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Inflammatory Disease

  • “Although the primary imaging modality for the evaluation of inflammatory arthritis of the foot and ankle is currently magnetic resonance imaging, computed tomography may be performed in some patients and can aid in diagnosis. This article reviews a number of inflammatory arthritic conditions that involve the feet. Computed tomographic findings and the role of computed tomography in diagnosing infection, gout, and rheumatoid arthritis of the foot are discussed.”
    CT of the foot: select inflammatory arthridites
    Johnson PT, Fayad LM, Fishman EK
    J Comput Assist Tomogr 2007 Nov-Dec;31(6):961-9
  • Castleman’s Disease: Two Types
    - Plasma cell type (less vascular)
    - Hyaline vascular form (vascular)
  • Castleman’s Disease: Location
    - Thorax (67-70%)
    - Neck (14-40%)
    - Abdomen including retroperitoneum (2-7%)
  • Castleman’s Disease is also known as
    - Angiofollicular hyperplasia
    - Giant lymph node hyperplasia
  • "In particular the combination of ascites, elevated CA-125 levels, and pelvic and peritoneal masses found in tuberculosis can be easily mistaken for coelomic spread of ovarian cancer."

    Tuberculosis: A Benign Imposter
    Tan CH et al.
    AJR 2010; 194:555-561

  • "Peritoneal involvement in tuberculosis is present in 5% of cases and is usually associated with widespread abdominal disease involving the lymph nodes or bowel"

    Tuberculosis: A Benign Imposter
    Tan CH et al.
    AJR 2010; 194:555-561

     

  • "Spondylitis is the most common form of skeletal tuberculosis infection, accounting for 60% of cases."

    Tuberculosis: A Benign Imposter
    Tan CH et al.
    AJR 2010; 194:555-561

  • Musculoskeletal Infection: Who is at risk?

    - HIV/AIDS patients
    - IVDA patients
    - Sickle cell disease
    - Diabetic patients
    - Periperal vascular disease
    - Immunocomprimised patients
  • "CT provides an analysis of compartmental anatomy, thereby helping to distinguish among the various types of musculoskeletal infection and to guide treatment options."

    Musculoskeletal infection: Role of CT in the Emergency Department
    Fayad LM, Carrino JA, Fishman EK
    RadioGraphics 2007;27:1723-1736
  • “ Spondylitis is the most common form of skeletal tuberculosis infection, accounting for 60% of cases.”

    Tuberculosis: A Benign Imposter
    Tan CH et al.
    AJR 2010; 194:555-561
  • “ Peritoneal involvement in tuberculosis is present in 5% of cases and is usually associated with widespread abdominal disease involving the lymph nodes or bowel.”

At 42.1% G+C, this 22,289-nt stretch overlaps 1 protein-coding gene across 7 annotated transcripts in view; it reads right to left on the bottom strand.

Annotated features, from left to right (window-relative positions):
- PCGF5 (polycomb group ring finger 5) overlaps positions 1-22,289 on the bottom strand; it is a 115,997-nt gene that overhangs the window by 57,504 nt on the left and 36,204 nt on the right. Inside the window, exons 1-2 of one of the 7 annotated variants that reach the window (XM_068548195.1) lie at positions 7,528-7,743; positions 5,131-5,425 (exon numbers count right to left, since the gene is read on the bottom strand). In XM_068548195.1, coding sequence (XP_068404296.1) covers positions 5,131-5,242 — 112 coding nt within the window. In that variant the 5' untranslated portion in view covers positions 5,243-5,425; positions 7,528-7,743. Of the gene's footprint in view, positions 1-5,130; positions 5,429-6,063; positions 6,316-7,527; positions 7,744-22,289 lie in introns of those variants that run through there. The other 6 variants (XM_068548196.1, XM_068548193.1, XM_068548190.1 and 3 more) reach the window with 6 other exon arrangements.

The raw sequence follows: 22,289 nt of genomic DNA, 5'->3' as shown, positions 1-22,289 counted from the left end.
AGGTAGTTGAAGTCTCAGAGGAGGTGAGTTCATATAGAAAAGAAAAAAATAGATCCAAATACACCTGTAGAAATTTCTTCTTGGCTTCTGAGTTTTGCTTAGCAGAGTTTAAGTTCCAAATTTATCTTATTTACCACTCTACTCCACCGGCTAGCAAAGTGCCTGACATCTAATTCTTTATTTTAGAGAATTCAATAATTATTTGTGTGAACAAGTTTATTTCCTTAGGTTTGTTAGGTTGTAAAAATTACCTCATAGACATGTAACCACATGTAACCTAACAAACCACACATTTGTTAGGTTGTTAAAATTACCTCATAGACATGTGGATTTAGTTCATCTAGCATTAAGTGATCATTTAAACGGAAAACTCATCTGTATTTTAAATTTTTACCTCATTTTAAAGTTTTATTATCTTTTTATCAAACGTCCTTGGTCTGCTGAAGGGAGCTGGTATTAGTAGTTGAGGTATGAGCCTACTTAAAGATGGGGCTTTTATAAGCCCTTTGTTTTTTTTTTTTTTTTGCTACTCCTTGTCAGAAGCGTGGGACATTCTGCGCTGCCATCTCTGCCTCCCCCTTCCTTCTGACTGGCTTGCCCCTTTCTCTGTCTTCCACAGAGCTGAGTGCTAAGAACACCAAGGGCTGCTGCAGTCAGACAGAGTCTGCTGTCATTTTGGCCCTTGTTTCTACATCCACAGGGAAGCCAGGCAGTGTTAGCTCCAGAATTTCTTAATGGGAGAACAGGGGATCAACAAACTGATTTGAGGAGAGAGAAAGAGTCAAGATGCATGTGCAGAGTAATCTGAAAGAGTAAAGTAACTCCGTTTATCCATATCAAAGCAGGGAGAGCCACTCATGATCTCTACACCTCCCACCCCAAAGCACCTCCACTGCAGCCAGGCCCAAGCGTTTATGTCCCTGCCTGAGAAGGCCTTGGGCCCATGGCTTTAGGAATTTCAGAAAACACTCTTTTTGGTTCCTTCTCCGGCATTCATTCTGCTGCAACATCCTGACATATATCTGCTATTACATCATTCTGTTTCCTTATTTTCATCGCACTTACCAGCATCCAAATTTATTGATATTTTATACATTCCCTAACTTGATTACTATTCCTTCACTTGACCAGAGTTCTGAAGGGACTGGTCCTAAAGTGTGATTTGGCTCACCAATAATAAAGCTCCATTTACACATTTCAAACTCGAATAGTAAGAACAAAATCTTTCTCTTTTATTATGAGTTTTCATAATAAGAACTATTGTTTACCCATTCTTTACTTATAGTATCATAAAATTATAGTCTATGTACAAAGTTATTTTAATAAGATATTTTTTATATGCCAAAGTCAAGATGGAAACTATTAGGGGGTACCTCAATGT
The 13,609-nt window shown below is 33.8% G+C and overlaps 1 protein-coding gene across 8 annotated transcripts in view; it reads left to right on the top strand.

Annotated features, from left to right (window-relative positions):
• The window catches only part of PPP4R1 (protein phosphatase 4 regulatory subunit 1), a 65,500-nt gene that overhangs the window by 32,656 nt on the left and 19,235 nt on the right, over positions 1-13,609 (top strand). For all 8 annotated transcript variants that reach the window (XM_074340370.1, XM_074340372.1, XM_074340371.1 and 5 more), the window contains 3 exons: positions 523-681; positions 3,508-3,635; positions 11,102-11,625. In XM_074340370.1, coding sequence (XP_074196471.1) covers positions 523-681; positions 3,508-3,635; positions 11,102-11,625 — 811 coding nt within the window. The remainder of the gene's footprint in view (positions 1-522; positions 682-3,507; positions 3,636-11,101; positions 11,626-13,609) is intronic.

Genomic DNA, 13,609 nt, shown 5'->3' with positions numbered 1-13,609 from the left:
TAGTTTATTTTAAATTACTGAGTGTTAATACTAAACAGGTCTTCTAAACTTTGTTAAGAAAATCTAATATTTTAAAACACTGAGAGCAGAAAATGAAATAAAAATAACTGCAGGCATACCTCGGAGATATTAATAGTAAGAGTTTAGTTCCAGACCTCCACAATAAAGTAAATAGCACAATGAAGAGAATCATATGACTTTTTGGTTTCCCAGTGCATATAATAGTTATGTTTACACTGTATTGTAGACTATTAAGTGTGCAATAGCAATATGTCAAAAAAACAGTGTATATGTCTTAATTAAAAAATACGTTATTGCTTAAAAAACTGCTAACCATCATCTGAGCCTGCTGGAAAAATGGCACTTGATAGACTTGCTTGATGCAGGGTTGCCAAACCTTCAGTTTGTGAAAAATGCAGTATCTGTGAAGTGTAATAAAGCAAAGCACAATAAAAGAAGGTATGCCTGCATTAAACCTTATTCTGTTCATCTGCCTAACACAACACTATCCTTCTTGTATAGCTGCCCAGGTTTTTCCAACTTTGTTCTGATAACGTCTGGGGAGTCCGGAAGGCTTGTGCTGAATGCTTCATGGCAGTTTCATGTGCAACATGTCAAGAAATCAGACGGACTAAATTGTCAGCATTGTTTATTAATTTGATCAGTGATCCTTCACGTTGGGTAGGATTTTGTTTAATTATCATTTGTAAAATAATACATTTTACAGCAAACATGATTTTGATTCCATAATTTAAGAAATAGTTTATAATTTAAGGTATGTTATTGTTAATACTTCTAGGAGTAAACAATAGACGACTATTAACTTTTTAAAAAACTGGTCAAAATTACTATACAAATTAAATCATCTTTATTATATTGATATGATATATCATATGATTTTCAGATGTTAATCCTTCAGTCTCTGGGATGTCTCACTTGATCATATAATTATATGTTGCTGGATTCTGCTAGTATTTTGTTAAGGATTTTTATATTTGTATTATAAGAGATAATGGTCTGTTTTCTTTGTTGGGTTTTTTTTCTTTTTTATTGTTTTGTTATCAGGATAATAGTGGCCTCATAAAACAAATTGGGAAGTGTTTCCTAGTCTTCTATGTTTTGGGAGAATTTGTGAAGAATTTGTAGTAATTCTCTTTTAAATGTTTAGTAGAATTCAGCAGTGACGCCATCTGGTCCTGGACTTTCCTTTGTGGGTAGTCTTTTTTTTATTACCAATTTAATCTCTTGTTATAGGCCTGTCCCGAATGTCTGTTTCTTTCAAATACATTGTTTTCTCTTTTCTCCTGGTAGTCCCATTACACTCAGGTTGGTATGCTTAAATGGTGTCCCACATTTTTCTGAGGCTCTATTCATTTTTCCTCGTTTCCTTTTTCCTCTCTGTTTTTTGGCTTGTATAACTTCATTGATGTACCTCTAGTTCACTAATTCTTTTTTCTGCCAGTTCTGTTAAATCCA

Tuberculosis: A Benign Imposter
    Tan CH et al.
    AJR 2010; 194:555-561
  • “ In particular the combination of ascites, elevated CA-125 levels, and pelvic and peritoneal masses found in tuberculosis can be easily mistaken for coelomic spread of ovarian cancer.”

    Tuberculosis: A Benign Imposter
    Tan CH et al.
    AJR 2010; 194:555-561
  • Fournier's Gangrene

    - Described in 1883
    - Unexplained fulminating gangrene of the male genitalia
    - Young healthy males, no discernible cause
    - Today, broader age range, Males and Females
    - Source can be identified in up to 95% of cases
    - Successful treatment depends on early diagnosis and aggressive surgical intervention
    - 76% mortality if delay > 6 days
    - 12% mortality rate if < 24 hours before surgical debridment.
  • Fournier's Gangrene

    - Causes Are:
    - Trauma: Provides access of organisms to subcutaneous tissues
    - Extension of UTI
    - Extension from infection in perineal area
    - Comorbid conditions often present
    - ETOH, DM, Malignancy, Advanced age, Prolonged hospitalization
    - Clinical Presentation Fever, pain, pruritis, swelling, vesicles, discharge, crepitus
  • Fournier's Gangrene

    - Pathogenesis:
    - Severe subcutaneous infection that begins adjacent to the portal of entry (urethral, rectal, cutaneous)
    - Localized cellulitis progresses to diffuse inflammatory reaction involving the deep tissue planes
    - Can progress 2-3 cm per hour
    - The subcutaneous infection and edema impairs blood supply and results in cutaneous and subcutaneous vascular thrombosis (Necrotizing fasciitis)
  • Fournier's Gangrene

    - Pathogenesis:
    - Most common organisms (usually 4 or more)
    - Klebsiella, Proteus, Streptococcus, Staphlococcus, Peptostreptococcus, E.coli
    - Organisms act synergistically to produce fascial and soft tissue necrosis
    - Gas is byproduct of anaerobic metabolism (Nitrogen, nitrous oxide, hydrogen and hydrogen sulfate).